By Mark Jurkowitz | Outer Banks Voice on November 15, 2019
Jason Borland has become a Manteo Commissioner under unusual circumstances after he and incumbent Hannon Fry remained tied following a Nov. 15 recount of the Nov. 5 election results. Faced with the option of breaking that tie with a coin flip or drawing straws or pulling names out of a hat, Fry took himself out of the running, thus handing the seat to Borland.
“I mean it was certainly an entertaining introduction into this world,” said Borland of his unorthodox victory. “It was unexpected, but humbling.”
Fry, who has spent 14 years as a Manteo Commissioner, said of his decision: “I’m competitive, but [a coin flip or something similar] was not the way I wanted to win or lose.” He also explained that his 87-year-old mother had recently injured herself in an accident and at this point, “I just want to focus on my family.”
To recap recent events, the unofficial Nov. 5 results showed Fry leading Borland by two votes (154-152) in the battle for a commissioner’s seat. On Nov. 13, a count of the provisional ballots, military and overseas ballots and late absentee ballots whittled that lead down to one vote, according to Dare County Board of Elections Chairperson Sandy Semans Ross. On Nov. 15, the Elections Board also removed a vote for Fry cast by someone ineligible to vote in Manteo – thus eliminating that one-vote margin.
After that, according to Ross, a recount failed to break the deadlock and the method for deciding a winner boiled down to what essentially is a game of chance. (Two years ago, Martha Wickre lost a deadlocked Manteo Commissioner’s race to Richie Burke when she came out on the short end of a coin flip.)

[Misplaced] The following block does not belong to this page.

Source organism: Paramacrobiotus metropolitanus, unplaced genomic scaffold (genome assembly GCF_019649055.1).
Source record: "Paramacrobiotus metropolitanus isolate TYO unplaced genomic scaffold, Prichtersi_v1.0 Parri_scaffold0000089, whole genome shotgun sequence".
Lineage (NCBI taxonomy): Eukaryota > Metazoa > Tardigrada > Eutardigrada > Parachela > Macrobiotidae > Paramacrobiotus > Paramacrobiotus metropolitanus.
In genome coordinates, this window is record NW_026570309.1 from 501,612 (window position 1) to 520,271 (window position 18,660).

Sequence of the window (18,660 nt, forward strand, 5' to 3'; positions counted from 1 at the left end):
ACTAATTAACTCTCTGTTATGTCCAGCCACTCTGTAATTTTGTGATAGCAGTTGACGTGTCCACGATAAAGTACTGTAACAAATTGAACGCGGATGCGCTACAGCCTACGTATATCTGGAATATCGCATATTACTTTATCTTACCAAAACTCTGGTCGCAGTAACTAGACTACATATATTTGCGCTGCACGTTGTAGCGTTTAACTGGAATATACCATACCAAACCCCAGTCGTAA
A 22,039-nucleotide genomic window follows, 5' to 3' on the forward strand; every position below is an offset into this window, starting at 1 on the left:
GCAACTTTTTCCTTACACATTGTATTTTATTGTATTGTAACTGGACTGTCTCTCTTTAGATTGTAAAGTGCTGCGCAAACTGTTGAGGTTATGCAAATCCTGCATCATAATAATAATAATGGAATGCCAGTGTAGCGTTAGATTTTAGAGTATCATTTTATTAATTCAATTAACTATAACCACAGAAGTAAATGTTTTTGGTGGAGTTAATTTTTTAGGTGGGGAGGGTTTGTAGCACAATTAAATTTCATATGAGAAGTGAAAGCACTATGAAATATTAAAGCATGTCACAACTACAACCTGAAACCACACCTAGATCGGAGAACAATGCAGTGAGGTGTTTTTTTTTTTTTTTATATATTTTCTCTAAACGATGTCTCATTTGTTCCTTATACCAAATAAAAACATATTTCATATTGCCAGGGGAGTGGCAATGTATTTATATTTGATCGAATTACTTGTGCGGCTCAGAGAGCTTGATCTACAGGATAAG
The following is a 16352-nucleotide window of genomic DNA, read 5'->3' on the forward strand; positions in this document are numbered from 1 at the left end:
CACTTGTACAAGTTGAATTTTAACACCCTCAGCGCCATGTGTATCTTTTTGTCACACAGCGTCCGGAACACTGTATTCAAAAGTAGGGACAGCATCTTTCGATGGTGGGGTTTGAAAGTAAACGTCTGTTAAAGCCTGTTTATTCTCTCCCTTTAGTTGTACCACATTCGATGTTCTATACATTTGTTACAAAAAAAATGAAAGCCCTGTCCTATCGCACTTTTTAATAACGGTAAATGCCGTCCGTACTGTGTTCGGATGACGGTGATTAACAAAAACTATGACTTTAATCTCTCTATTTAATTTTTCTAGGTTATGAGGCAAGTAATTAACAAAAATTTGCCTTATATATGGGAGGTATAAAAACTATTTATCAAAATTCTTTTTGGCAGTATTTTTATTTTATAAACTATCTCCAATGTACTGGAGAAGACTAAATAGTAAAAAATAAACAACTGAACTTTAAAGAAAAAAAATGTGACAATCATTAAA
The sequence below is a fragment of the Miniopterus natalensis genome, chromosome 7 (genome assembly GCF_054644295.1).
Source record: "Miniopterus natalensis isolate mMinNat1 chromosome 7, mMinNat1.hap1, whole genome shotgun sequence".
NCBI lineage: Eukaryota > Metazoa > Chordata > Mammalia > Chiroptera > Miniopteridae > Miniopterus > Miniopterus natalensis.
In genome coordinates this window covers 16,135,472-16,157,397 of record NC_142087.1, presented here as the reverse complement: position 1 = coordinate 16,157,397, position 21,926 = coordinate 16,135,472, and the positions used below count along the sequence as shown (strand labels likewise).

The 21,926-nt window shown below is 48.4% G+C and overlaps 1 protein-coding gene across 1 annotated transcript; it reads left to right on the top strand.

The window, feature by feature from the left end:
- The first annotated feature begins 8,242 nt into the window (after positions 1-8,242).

That’s when Fry announced his decision to withdraw. “I’ve been doing this for fourteen years…I love the town, I love the people,” he told the Voice, adding a few kind words about Borland — “The guy’s young, he’s energetic, he wants to serve.”
As for the somewhat surprised victor, Borland said he appreciated Fry’s gracious remarks about him, adding “I can’t help but respect someone for saying that.”
In thinking about his career on the Manteo Board, Fry said he originally got involved because he had a family and wanted to make a difference in the town. “I’ll be honest with you,” he added. “I don’t really like politics.”
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